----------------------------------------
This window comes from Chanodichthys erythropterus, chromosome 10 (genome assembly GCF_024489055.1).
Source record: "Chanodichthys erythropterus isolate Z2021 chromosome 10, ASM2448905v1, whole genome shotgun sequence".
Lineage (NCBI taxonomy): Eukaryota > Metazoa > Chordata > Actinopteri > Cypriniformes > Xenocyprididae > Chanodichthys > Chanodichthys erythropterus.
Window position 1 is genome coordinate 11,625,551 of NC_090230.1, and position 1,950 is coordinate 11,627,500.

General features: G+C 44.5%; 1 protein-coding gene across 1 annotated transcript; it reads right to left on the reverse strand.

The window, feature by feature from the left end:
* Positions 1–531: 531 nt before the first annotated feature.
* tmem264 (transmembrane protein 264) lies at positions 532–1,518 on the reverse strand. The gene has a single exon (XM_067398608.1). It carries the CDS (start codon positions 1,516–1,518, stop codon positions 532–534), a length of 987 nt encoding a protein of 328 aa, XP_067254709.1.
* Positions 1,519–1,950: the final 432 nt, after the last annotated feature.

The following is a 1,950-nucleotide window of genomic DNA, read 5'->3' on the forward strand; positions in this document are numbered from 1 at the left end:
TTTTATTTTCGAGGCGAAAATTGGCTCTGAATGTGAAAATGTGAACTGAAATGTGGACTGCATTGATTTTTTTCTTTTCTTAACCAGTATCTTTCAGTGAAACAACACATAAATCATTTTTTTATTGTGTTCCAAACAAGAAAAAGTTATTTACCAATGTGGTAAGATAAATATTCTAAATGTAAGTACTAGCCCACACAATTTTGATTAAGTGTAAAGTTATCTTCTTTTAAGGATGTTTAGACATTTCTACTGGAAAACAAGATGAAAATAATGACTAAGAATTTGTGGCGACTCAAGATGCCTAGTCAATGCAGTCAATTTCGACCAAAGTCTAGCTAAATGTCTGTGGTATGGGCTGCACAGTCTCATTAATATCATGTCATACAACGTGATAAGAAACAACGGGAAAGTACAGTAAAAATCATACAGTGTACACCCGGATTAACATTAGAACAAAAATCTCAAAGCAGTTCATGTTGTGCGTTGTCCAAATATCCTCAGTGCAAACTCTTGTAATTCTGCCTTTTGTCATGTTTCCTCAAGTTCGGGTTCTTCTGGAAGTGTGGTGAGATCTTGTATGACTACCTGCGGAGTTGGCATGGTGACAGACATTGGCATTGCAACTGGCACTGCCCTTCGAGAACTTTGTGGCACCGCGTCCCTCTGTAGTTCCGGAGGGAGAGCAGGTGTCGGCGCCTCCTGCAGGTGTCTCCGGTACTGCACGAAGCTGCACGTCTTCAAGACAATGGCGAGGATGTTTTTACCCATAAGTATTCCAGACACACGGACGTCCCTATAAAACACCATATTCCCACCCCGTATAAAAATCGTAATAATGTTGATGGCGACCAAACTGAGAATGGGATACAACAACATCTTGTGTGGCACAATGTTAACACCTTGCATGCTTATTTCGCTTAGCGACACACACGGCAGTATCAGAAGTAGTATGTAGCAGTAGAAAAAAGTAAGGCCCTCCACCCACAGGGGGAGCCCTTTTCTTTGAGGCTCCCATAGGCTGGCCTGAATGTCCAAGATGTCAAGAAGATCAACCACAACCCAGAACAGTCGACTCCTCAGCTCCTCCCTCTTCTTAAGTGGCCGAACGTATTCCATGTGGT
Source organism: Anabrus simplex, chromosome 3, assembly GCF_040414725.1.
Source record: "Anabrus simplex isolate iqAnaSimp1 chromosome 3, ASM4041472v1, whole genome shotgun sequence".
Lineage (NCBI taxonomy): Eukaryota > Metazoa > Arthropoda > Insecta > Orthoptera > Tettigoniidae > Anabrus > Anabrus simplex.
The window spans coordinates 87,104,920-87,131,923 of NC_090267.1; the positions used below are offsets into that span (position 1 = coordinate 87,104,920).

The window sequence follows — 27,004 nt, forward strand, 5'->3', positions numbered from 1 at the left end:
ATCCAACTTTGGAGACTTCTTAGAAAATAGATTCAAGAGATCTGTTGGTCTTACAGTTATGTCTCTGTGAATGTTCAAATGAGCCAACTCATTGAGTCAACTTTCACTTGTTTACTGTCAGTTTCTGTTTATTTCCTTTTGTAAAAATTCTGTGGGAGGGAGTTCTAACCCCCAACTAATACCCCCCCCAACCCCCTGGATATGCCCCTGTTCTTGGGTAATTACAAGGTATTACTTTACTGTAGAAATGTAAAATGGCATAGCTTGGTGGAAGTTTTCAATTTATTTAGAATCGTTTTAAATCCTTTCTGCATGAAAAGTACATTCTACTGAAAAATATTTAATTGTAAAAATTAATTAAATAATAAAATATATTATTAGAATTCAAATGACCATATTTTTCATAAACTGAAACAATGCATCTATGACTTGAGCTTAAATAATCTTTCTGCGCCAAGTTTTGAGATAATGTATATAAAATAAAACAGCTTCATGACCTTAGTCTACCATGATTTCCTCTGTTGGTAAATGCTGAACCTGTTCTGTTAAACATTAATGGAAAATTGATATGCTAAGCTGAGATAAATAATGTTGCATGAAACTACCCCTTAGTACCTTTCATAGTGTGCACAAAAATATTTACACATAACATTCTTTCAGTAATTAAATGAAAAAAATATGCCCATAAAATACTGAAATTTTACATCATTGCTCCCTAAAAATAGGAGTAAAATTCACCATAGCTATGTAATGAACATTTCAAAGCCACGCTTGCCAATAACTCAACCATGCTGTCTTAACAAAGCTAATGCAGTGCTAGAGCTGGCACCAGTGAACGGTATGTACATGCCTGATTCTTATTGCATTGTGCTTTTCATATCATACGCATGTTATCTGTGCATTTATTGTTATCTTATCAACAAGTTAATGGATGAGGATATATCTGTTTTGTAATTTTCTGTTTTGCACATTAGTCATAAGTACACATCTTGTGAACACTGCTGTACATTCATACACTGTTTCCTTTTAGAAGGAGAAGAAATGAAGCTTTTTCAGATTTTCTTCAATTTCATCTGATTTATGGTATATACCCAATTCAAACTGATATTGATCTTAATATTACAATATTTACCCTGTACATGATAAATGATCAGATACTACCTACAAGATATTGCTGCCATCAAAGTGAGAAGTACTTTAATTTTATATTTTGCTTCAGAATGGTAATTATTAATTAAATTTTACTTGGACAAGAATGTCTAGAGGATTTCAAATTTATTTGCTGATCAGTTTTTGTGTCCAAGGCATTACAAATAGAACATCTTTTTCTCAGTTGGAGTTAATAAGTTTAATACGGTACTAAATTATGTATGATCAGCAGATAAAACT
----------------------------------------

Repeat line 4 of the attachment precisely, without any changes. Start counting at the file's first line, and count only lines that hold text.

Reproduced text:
Window position 1 is genome coordinate 11,625,551 of NC_090230.1, and position 1,950 is coordinate 11,627,500.